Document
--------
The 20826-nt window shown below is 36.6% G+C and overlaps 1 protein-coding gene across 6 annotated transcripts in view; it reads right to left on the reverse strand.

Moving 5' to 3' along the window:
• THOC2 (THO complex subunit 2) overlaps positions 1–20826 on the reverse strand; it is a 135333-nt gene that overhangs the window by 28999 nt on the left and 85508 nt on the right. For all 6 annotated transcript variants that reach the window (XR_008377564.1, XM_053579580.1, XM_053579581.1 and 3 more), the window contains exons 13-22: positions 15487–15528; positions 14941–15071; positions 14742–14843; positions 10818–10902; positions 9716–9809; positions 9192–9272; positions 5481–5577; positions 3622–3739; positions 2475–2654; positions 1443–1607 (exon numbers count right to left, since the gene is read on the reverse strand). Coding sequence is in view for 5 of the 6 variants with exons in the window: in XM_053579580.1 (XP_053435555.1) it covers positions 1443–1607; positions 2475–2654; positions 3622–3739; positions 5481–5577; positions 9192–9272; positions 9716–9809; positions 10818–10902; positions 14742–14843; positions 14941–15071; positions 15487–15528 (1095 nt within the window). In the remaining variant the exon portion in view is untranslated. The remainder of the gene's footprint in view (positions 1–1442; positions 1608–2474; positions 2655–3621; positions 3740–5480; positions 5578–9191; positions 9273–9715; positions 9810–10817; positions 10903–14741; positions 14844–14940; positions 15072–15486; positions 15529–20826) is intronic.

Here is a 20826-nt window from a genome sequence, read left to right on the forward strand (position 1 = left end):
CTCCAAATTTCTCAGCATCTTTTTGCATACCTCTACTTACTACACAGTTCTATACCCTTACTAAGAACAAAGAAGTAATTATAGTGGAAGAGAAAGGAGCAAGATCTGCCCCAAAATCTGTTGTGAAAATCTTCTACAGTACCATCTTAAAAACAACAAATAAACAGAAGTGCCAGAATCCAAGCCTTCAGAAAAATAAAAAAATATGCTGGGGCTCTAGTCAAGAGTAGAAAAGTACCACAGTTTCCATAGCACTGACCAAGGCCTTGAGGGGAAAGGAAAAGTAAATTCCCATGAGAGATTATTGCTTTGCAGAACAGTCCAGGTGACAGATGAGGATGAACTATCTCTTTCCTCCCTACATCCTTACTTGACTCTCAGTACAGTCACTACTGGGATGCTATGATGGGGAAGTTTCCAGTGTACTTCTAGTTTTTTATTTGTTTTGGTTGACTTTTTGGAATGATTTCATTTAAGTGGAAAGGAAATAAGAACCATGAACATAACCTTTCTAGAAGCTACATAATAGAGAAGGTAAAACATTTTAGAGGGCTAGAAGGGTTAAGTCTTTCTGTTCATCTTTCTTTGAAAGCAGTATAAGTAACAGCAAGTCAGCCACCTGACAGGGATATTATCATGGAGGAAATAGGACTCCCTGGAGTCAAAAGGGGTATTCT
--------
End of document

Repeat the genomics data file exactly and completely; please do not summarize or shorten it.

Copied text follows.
The 20826-nt window shown below is 36.6% G+C and overlaps 1 protein-coding gene across 6 annotated transcripts in view; it reads right to left on the reverse strand.

Moving 5' to 3' along the window:
• THOC2 (THO complex subunit 2) overlaps positions 1–20826 on the reverse strand; it is a 135333-nt gene that overhangs the window by 28999 nt on the left and 85508 nt on the right. For all 6 annotated transcript variants that reach the window (XR_008377564.1, XM_053579580.1, XM_053579581.1 and 3 more), the window contains exons 13-22: positions 15487–15528; positions 14941–15071; positions 14742–14843; positions 10818–10902; positions 9716–9809; positions 9192–9272; positions 5481–5577; positions 3622–3739; positions 2475–2654; positions 1443–1607 (exon numbers count right to left, since the gene is read on the reverse strand). Coding sequence is in view for 5 of the 6 variants with exons in the window: in XM_053579580.1 (XP_053435555.1) it covers positions 1443–1607; positions 2475–2654; positions 3622–3739; positions 5481–5577; positions 9192–9272; positions 9716–9809; positions 10818–10902; positions 14742–14843; positions 14941–15071; positions 15487–15528 (1095 nt within the window). In the remaining variant the exon portion in view is untranslated. The remainder of the gene's footprint in view (positions 1–1442; positions 1608–2474; positions 2655–3621; positions 3740–5480; positions 5578–9191; positions 9273–9715; positions 9810–10817; positions 10903–14741; positions 14844–14940; positions 15072–15486; positions 15529–20826) is intronic.

Here is a 20826-nt window from a genome sequence, read left to right on the forward strand (position 1 = left end):
CTCCAAATTTCTCAGCATCTTTTTGCATACCTCTACTTACTACACAGTTCTATACCCTTACTAAGAACAAAGAAGTAATTATAGTGGAAGAGAAAGGAGCAAGATCTGCCCCAAAATCTGTTGTGAAAATCTTCTACAGTACCATCTTAAAAACAACAAATAAACAGAAGTGCCAGAATCCAAGCCTTCAGAAAAATAAAAAAATATGCTGGGGCTCTAGTCAAGAGTAGAAAAGTACCACAGTTTCCATAGCACTGACCAAGGCCTTGAGGGGAAAGGAAAAGTAAATTCCCATGAGAGATTATTGCTTTGCAGAACAGTCCAGGTGACAGATGAGGATGAACTATCTCTTTCCTCCCTACATCCTTACTTGACTCTCAGTACAGTCACTACTGGGATGCTATGATGGGGAAGTTTCCAGTGTACTTCTAGTTTTTTATTTGTTTTGGTTGACTTTTTGGAATGATTTCATTTAAGTGGAAAGGAAATAAGAACCATGAACATAACCTTTCTAGAAGCTACATAATAGAGAAGGTAAAACATTTTAGAGGGCTAGAAGGGTTAAGTCTTTCTGTTCATCTTTCTTTGAAAGCAGTATAAGTAACAGCAAGTCAGCCACCTGACAGGGATATTATCATGGAGGAAATAGGACTCCCTGGAGTCAAAAGGGGTATTCT